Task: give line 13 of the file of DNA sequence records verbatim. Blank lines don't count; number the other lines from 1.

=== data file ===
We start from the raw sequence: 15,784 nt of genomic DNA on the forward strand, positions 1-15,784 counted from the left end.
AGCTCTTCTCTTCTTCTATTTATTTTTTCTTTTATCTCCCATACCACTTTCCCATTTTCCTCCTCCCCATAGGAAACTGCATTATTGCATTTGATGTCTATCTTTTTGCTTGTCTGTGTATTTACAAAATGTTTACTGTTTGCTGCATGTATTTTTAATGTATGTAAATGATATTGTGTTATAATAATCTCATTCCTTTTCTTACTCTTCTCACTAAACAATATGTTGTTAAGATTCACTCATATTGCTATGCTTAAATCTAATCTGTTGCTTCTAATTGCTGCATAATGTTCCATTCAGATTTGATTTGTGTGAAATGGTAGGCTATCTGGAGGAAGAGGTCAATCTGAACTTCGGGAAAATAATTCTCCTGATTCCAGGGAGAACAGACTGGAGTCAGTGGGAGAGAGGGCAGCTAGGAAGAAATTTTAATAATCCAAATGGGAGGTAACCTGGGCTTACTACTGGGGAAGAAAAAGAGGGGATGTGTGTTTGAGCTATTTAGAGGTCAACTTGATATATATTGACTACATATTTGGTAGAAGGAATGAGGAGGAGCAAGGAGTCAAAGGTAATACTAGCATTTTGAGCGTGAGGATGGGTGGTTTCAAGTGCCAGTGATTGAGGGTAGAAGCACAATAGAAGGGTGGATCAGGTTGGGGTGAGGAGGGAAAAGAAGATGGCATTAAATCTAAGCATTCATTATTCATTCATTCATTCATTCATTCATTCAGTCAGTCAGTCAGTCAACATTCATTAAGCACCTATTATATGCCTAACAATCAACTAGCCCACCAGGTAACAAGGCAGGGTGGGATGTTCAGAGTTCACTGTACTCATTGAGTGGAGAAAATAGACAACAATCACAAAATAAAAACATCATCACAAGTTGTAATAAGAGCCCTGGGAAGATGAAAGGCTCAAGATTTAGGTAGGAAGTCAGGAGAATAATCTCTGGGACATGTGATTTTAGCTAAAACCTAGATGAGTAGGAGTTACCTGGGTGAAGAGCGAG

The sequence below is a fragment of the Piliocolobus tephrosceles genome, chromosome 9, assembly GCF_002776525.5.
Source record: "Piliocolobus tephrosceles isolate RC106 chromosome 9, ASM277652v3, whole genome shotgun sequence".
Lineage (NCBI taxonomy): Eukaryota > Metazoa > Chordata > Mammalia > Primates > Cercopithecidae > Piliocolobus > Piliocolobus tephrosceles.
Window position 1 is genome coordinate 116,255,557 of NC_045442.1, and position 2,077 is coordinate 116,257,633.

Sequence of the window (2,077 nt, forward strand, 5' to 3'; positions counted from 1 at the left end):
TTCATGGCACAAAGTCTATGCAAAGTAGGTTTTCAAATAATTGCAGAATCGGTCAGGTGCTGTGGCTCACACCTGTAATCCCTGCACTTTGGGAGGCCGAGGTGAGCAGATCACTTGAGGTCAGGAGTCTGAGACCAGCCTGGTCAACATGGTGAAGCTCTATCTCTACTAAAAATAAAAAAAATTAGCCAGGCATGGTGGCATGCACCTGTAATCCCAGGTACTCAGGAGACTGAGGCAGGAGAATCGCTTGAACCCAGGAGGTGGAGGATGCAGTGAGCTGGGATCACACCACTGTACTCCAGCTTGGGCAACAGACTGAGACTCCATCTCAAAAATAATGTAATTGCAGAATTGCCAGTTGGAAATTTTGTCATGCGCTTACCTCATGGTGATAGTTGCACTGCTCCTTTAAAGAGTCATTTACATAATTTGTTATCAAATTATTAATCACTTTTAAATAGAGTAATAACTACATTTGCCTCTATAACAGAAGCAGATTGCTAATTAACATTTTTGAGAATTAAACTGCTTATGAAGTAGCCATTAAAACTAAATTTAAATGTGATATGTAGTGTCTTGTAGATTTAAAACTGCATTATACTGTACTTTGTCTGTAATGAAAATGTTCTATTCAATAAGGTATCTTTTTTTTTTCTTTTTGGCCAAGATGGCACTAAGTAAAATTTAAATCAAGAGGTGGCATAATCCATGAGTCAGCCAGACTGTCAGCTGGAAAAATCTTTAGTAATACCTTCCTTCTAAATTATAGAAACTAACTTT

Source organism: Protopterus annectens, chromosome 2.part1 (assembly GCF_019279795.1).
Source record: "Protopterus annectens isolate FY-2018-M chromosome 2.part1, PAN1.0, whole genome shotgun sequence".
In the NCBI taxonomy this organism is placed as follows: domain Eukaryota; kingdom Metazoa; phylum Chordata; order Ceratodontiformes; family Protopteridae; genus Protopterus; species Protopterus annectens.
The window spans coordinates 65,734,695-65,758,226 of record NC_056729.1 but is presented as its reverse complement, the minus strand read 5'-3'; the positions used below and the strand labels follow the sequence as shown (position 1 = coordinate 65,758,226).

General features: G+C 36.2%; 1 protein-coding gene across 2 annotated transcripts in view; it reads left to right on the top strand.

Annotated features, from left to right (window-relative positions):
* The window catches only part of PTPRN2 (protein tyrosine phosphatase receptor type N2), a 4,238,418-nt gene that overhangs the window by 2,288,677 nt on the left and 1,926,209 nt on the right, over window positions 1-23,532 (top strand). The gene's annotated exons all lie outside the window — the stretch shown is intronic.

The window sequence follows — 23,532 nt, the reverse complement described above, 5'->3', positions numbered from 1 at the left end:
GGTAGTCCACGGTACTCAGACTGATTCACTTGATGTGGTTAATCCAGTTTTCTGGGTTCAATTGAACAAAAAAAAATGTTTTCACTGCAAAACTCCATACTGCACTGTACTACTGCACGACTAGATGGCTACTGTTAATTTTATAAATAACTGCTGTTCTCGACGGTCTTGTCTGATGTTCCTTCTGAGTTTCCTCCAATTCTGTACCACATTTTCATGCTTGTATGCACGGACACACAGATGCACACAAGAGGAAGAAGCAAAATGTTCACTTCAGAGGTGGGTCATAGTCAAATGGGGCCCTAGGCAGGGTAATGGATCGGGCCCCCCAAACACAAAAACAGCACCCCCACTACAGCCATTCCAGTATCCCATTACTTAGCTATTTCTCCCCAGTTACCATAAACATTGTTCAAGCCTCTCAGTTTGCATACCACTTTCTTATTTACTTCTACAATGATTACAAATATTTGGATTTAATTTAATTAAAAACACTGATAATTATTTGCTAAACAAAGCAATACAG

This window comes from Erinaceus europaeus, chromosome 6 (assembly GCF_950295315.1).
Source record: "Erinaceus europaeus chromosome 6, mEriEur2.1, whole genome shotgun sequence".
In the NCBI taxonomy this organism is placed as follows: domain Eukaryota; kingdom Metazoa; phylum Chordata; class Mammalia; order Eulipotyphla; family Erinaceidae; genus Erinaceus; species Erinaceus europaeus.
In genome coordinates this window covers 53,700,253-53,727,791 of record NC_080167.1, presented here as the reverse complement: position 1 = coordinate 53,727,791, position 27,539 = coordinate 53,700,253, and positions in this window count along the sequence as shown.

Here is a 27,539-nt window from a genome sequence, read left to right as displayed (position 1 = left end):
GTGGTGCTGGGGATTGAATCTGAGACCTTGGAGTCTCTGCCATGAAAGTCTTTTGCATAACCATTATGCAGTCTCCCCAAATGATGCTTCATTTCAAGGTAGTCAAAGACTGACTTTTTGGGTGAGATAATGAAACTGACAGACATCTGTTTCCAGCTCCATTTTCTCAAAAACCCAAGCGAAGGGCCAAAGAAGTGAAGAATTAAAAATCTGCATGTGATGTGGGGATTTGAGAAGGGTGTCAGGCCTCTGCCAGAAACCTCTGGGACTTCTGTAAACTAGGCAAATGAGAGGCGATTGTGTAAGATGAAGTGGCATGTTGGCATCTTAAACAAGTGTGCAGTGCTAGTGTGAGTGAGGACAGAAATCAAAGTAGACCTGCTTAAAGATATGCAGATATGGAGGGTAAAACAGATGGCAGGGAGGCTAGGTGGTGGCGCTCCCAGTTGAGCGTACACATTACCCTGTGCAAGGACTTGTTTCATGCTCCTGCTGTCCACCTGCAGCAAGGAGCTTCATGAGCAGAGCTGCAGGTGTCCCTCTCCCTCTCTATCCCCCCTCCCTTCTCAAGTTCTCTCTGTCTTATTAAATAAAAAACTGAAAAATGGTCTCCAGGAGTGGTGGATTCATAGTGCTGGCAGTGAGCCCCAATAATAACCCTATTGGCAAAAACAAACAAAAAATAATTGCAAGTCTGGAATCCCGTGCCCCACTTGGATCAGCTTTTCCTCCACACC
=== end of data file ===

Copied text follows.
General features: G+C 36.2%; 1 protein-coding gene across 2 annotated transcripts in view; it reads left to right on the top strand.